Hugh Pickens writes "New Scientist reports that a team of steganographers at the Institute of Telecommunications in Warsaw, Poland have figured out how to send hidden messages using the internet's transmission control protocol (TCP) using a method that might help people in totalitarian regimes avoid censorship. Web, file transfer, email and peer-to-peer networks all use TCP, which ensures that data packets are received securely by making the sender wait until the receiver returns a 'got it' message. If no such acknowledgment arrives (on average 1 in 1000 packets gets lost or corrupted), the sender's computer sends the packet again in a system known as TCP's retransmission mechanism. The new steganographic system, dubbed retransmission steganography (RSTEG), relies on the sender and receiver using software that deliberately asks for retransmission even when email data packets are received successfully (PDF). 'The receiver intentionally signals that a loss has occurred,' says Wojciech Mazurczyk. 'The sender then retransmits the packet but with some secret data inserted in it.' Could a careful eavesdropper spot that RSTEG is being used because the first sent packet is different from the one containing the secret message? As long as the system is not over-used, apparently not, because if a packet is corrupted, the original packet and the retransmitted one will differ from each other anyway, masking the use of RSTEG."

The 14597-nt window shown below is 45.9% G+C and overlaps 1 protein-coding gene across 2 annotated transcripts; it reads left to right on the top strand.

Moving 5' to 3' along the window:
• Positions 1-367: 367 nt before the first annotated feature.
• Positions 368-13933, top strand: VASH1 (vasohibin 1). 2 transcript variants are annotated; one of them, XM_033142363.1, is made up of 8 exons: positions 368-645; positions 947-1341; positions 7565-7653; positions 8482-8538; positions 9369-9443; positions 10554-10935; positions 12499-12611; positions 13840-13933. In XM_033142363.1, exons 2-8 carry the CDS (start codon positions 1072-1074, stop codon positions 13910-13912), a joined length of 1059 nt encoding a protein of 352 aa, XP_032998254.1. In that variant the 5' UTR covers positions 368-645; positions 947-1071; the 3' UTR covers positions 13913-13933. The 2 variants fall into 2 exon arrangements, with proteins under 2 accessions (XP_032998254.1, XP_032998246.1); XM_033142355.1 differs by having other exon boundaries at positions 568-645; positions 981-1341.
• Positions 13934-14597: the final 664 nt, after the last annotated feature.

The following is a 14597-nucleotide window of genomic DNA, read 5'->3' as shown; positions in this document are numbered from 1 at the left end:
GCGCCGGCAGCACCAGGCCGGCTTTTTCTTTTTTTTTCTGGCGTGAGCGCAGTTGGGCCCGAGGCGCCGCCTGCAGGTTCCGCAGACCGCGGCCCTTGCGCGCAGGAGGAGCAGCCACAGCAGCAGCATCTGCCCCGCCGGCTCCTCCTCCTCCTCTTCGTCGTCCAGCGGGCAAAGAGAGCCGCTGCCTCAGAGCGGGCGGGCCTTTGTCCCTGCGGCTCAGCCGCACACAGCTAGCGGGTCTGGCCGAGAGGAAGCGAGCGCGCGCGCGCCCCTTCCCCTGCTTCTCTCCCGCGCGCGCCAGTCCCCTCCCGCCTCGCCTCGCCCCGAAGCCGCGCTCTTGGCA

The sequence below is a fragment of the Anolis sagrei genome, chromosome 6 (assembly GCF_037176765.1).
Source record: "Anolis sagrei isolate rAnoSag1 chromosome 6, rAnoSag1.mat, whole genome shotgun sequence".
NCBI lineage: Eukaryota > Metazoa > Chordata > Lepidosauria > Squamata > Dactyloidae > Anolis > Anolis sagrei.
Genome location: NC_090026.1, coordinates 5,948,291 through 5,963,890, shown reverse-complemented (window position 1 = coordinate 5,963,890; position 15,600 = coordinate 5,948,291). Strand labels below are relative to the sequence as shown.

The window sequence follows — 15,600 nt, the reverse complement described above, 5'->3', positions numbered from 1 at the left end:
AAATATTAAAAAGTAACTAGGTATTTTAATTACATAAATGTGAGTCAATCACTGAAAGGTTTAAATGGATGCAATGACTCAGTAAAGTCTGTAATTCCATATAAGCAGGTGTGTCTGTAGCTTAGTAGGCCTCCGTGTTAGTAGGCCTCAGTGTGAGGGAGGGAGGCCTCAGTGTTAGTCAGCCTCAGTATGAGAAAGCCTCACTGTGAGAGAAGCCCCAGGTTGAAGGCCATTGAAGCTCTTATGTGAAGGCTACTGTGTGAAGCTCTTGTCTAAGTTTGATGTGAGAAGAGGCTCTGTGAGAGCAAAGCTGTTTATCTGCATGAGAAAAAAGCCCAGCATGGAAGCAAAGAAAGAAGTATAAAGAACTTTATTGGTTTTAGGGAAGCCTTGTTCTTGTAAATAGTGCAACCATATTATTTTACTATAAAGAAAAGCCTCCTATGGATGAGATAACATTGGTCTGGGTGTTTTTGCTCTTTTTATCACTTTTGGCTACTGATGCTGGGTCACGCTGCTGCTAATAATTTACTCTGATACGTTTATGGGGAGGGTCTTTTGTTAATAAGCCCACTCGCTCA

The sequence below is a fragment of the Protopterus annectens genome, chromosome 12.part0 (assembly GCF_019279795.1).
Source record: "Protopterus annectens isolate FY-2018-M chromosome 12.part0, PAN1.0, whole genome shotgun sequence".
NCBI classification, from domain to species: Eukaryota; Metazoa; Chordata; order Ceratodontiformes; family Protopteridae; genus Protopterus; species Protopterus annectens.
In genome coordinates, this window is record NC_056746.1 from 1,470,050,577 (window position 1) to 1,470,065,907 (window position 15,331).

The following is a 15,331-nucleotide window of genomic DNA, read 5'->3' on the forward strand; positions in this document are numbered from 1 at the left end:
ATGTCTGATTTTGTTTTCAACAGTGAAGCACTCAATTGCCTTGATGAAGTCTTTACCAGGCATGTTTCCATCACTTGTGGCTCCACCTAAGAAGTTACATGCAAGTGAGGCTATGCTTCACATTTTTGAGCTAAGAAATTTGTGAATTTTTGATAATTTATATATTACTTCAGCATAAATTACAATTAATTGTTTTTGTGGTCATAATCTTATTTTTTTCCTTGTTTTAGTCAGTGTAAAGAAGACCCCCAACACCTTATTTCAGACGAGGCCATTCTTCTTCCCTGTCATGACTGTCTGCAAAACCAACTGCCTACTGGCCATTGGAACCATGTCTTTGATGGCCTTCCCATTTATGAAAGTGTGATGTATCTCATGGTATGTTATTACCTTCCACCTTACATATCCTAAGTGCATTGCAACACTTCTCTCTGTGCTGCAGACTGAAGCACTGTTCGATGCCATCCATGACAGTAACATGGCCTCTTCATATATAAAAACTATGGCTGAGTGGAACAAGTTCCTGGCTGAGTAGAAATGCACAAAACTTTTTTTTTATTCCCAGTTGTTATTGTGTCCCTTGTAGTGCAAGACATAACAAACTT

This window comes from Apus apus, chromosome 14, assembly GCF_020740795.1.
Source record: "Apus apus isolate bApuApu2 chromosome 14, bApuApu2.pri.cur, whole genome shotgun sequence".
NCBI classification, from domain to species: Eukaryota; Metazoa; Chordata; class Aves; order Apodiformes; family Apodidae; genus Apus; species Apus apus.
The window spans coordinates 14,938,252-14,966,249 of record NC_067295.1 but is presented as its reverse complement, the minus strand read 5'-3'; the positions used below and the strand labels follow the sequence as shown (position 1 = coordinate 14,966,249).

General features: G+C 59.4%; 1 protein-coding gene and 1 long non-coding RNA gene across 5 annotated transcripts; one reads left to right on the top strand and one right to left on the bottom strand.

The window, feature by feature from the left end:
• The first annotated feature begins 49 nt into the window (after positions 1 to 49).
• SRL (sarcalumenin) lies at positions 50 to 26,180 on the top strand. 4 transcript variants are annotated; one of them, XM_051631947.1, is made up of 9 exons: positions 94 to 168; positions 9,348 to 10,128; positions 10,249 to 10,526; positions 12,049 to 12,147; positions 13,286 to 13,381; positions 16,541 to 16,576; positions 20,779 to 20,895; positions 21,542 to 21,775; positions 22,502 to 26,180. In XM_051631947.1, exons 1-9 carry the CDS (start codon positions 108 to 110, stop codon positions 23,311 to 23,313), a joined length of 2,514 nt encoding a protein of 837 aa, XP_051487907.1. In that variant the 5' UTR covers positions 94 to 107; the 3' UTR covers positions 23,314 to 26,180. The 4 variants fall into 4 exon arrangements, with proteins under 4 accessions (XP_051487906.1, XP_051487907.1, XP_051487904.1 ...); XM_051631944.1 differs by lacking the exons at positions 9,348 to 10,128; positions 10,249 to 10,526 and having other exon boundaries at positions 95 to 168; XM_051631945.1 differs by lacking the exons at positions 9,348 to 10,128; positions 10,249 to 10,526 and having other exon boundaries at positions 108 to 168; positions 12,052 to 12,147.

"Card readers? We don't need no stinking card readers."
-- Peter da Silva (at the National Academy of Sciencies, 1965, in a
particularly vivid fantasy)